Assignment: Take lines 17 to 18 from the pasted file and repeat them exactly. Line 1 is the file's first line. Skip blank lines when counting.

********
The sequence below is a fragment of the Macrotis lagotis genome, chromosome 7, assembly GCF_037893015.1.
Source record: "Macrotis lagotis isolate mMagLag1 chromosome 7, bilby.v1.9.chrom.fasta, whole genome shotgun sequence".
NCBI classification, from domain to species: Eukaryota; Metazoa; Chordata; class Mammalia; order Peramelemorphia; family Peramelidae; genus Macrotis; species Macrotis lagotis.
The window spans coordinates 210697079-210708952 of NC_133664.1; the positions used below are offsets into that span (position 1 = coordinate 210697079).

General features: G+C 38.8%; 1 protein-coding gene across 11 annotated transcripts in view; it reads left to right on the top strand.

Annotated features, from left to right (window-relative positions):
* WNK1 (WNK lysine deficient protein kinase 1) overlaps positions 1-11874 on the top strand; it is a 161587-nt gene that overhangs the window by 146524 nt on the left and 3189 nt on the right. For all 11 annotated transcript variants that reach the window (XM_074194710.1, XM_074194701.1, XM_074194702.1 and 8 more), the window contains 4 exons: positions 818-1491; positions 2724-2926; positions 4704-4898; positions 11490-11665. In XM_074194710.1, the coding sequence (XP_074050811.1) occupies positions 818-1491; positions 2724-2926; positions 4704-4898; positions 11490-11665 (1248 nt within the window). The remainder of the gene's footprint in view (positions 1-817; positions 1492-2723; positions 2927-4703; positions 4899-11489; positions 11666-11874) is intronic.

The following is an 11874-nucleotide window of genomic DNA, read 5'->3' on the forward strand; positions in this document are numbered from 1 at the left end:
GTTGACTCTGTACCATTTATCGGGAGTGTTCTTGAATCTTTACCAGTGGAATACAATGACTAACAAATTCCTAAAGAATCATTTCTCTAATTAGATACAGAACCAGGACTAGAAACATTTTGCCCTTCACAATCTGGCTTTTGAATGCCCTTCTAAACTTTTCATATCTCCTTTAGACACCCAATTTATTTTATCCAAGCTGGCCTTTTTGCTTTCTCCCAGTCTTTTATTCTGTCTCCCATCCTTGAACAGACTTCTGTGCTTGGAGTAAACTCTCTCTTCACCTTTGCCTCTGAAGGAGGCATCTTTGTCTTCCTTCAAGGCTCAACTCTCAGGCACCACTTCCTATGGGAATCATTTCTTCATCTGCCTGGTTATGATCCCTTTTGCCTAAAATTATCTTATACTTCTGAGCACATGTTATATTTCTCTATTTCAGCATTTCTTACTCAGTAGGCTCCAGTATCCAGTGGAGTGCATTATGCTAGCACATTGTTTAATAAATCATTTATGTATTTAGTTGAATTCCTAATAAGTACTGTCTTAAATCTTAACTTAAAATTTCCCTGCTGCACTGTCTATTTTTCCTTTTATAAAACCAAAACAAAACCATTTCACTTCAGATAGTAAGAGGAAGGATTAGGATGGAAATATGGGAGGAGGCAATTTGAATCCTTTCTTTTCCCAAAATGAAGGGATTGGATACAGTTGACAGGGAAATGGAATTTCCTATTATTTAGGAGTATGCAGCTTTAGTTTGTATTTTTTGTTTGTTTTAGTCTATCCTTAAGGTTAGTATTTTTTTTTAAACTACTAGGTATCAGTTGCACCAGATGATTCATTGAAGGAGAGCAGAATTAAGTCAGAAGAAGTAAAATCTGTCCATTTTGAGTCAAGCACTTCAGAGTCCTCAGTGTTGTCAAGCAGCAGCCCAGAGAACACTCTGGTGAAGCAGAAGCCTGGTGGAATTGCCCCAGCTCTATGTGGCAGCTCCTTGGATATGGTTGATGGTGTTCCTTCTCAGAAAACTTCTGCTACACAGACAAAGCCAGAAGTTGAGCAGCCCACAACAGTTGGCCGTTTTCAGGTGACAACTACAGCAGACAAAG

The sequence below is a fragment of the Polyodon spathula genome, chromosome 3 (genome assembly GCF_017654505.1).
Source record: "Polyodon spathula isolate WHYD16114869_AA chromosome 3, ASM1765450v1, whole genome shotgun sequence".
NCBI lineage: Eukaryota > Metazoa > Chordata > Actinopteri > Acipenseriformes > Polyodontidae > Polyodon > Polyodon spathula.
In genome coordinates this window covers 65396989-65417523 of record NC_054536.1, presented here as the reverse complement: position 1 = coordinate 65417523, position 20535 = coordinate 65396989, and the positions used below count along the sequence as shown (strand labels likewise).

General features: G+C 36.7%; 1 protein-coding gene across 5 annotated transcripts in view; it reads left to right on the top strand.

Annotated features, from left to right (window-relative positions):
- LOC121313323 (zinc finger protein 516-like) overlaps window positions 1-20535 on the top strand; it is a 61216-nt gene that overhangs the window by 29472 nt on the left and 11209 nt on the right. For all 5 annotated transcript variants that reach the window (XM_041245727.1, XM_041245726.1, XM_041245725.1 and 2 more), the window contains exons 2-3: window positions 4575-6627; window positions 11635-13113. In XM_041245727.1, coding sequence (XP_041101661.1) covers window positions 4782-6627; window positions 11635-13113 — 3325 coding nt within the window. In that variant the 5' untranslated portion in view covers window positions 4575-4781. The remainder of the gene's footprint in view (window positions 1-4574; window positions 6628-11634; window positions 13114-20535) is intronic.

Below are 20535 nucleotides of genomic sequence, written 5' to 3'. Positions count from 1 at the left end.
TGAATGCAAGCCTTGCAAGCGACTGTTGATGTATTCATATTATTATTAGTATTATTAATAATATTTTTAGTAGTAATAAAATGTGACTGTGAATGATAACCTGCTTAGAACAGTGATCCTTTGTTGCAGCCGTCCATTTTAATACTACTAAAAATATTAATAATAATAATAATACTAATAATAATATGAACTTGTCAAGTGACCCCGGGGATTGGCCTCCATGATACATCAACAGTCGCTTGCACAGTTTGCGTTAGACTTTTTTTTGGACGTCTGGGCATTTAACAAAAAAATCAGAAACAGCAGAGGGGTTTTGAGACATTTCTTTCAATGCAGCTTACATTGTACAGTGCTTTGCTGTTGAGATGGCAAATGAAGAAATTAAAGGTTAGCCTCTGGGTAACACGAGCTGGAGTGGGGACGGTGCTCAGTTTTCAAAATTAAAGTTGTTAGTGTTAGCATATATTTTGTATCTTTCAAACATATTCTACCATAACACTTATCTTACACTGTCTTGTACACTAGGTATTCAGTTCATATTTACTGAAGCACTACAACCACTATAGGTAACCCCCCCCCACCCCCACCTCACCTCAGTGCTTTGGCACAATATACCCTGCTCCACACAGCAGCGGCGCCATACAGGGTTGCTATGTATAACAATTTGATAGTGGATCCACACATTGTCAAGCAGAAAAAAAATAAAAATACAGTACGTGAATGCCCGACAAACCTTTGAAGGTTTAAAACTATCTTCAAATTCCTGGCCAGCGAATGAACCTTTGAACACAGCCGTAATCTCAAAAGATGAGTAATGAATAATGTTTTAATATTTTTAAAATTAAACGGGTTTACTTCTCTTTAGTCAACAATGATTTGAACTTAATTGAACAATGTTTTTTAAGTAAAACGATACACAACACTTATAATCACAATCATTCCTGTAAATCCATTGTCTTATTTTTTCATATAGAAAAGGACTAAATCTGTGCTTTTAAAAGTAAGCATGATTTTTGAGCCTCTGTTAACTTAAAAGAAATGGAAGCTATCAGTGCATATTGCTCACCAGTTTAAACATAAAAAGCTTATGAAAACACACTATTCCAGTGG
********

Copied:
Below are 20535 nucleotides of genomic sequence, written 5' to 3'. Positions count from 1 at the left end.
TGAATGCAAGCCTTGCAAGCGACTGTTGATGTATTCATATTATTATTAGTATTATTAATAATATTTTTAGTAGTAATAAAATGTGACTGTGAATGATAACCTGCTTAGAACAGTGATCCTTTGTTGCAGCCGTCCATTTTAATACTACTAAAAATATTAATAATAATAATAATACTAATAATAATATGAACTTGTCAAGTGACCCCGGGGATTGGCCTCCATGATACATCAACAGTCGCTTGCACAGTTTGCGTTAGACTTTTTTTTGGACGTCTGGGCATTTAACAAAAAAATCAGAAACAGCAGAGGGGTTTTGAGACATTTCTTTCAATGCAGCTTACATTGTACAGTGCTTTGCTGTTGAGATGGCAAATGAAGAAATTAAAGGTTAGCCTCTGGGTAACACGAGCTGGAGTGGGGACGGTGCTCAGTTTTCAAAATTAAAGTTGTTAGTGTTAGCATATATTTTGTATCTTTCAAACATATTCTACCATAACACTTATCTTACACTGTCTTGTACACTAGGTATTCAGTTCATATTTACTGAAGCACTACAACCACTATAGGTAACCCCCCCCCACCCCCACCTCACCTCAGTGCTTTGGCACAATATACCCTGCTCCACACAGCAGCGGCGCCATACAGGGTTGCTATGTATAACAATTTGATAGTGGATCCACACATTGTCAAGCAGAAAAAAAATAAAAATACAGTACGTGAATGCCCGACAAACCTTTGAAGGTTTAAAACTATCTTCAAATTCCTGGCCAGCGAATGAACCTTTGAACACAGCCGTAATCTCAAAAGATGAGTAATGAATAATGTTTTAATATTTTTAAAATTAAACGGGTTTACTTCTCTTTAGTCAACAATGATTTGAACTTAATTGAACAATGTTTTTTAAGTAAAACGATACACAACACTTATAATCACAATCATTCCTGTAAATCCATTGTCTTATTTTTTCATATAGAAAAGGACTAAATCTGTGCTTTTAAAAGTAAGCATGATTTTTGAGCCTCTGTTAACTTAAAAGAAATGGAAGCTATCAGTGCATATTGCTCACCAGTTTAAACATAAAAAGCTTATGAAAACACACTATTCCAGTGG